Protesters reinforced their blockades with cement and giant bamboo structures after police and others tried to remove them in an attempto to open streets to regular traffic.
Tensions heated up in Hong Kong on Monday as police and counter-demonstrators tried to forcefully remove barricades set up by protesters who have occupied the streets for two weeks. Protesters responded by using cement to reinforce their barricades, and refused to move.
Police started moving some of the barricades on Monday morning, trying to allow traffic to pass through the busy commercial district of Admiralty, one of the main protest sites. According to authorities, police were not trying to break up the protest, only to relieve traffic congestion.
A few hours later, hundreds of men stormed various occupied sites across the city, attacking protesters and dragging barricades away, chanting “Open the roads.” Some of the men were wearing surgical masks to hide their faces, and carried crowbars and cutting tools. Police at one point stepped in to separate the two groups.
Taxi drivers joined the clash, honking their horns and demanding the protesters open the road to traffic. A truck mounted with a crane also drove by several of the sites dismantling the blockades and the occupiers' tents.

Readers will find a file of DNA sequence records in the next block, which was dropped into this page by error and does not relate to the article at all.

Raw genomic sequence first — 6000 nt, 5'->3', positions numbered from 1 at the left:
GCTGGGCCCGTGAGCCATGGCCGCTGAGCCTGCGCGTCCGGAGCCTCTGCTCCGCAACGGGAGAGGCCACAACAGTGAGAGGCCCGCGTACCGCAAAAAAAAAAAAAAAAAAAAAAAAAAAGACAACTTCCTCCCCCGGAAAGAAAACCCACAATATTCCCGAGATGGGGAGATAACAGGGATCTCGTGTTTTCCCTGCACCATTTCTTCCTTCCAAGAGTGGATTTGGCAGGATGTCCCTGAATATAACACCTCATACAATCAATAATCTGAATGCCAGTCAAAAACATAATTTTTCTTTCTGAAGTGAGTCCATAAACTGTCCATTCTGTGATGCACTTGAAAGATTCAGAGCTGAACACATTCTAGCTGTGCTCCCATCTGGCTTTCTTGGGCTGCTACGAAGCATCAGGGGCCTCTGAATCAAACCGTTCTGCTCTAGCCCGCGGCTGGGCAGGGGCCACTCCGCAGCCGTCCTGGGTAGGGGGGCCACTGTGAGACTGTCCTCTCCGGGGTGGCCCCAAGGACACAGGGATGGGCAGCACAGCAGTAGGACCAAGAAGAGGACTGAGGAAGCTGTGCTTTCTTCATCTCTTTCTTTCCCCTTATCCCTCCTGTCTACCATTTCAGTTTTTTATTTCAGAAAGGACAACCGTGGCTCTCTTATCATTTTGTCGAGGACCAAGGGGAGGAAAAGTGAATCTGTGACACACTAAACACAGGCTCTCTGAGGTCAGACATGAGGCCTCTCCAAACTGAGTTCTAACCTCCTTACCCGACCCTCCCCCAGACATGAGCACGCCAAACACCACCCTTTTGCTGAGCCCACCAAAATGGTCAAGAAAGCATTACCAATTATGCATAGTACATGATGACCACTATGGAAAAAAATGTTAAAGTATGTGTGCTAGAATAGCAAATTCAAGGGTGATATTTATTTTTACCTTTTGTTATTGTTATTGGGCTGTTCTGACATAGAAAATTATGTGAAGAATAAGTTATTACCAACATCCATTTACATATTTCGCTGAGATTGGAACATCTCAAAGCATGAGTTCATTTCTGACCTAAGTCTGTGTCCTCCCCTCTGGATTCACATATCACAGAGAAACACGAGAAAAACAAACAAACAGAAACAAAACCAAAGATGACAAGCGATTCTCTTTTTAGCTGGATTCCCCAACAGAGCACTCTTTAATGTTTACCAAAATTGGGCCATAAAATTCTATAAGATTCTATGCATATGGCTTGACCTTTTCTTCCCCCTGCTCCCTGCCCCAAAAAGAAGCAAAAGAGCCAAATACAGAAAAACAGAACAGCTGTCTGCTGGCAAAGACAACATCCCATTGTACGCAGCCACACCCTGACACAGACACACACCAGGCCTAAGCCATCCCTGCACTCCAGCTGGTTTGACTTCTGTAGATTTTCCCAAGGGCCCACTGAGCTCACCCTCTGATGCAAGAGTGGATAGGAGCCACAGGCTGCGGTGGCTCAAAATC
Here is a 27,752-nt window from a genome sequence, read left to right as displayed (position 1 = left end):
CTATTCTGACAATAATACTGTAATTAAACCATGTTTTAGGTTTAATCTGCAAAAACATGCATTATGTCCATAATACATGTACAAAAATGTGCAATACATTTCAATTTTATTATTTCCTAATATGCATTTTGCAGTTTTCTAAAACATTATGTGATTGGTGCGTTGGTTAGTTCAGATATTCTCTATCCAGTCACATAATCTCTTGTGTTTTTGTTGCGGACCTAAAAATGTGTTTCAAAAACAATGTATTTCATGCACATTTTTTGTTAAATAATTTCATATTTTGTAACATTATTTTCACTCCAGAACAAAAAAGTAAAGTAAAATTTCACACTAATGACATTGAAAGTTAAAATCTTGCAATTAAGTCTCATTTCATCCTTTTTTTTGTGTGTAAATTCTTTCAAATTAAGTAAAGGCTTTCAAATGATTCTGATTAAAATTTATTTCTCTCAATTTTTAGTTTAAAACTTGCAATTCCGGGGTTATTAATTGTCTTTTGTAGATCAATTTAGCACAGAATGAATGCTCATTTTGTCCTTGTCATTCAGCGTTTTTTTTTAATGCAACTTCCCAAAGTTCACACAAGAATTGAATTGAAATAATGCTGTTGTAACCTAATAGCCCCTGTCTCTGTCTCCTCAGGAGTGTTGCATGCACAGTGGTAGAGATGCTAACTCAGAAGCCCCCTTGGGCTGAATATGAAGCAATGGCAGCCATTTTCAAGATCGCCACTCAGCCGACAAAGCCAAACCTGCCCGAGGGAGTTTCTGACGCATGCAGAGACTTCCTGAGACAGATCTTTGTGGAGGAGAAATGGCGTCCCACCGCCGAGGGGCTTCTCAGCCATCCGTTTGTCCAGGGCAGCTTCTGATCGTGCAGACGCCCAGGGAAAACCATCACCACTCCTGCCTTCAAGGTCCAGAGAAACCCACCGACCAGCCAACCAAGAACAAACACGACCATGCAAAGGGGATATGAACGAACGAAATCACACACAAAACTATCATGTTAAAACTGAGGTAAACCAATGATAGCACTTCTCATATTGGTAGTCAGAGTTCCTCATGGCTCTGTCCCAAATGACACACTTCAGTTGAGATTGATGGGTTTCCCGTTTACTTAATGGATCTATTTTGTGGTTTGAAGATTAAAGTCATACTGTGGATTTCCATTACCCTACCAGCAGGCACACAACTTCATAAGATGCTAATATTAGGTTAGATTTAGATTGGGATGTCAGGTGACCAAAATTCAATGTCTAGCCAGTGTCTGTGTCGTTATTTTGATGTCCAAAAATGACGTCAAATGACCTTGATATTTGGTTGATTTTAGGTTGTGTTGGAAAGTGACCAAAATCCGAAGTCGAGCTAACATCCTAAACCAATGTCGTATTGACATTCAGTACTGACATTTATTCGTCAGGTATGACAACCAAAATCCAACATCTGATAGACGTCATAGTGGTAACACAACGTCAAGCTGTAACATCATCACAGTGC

Protesters responded by building more barricades, and by Monday afternoon they had erected bamboo scaffolding four meters high, and reinforced other blockades with cement. Many of the protesters remained camped out in Admiralty Monday night.
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“I don’t want to cause any inconvenience to the public but it is the only way we can do it. If we do it in a more peaceful or legal way, the government won’t notice us,” said a stage audio technician named Tyler who was among the protesters in Admiralty.
"We've now reached a stage where even if they dismantle everything and clear the roads, we'll just regroup and do it somewhere else. They can't demolish our spirit," said Bert Tseng, a university student who has been at the demonstrations for the past two weeks.
The protesters, largely run by students, have been occupying several areas of the city since September 29, demanding the right to an open democratic process. China announced in August that it would allow Hong Kong universal suffrage but only if the candidates are first screened and approved.
Protesters have been demanding that the island's chief executive Leung Chun-ying step down, since he is known to have close ties with Chinese elite and has done little to help the socio-economic condition in Hong Kong – which is one of the most unequal societies in the developed world – since his time in office.
On Sunday, Leung said the movement was “out of control,” and maintained that he would not step down. He also reiterated that protesters have “zero chance” of achieving their goals.
Students from the organizations leading the protests and government officials were meant to meet for talks last Friday, however the government canceled the talks at the last minute calling the protests illegal. Since the cancellation, supporters of the movement have swelled.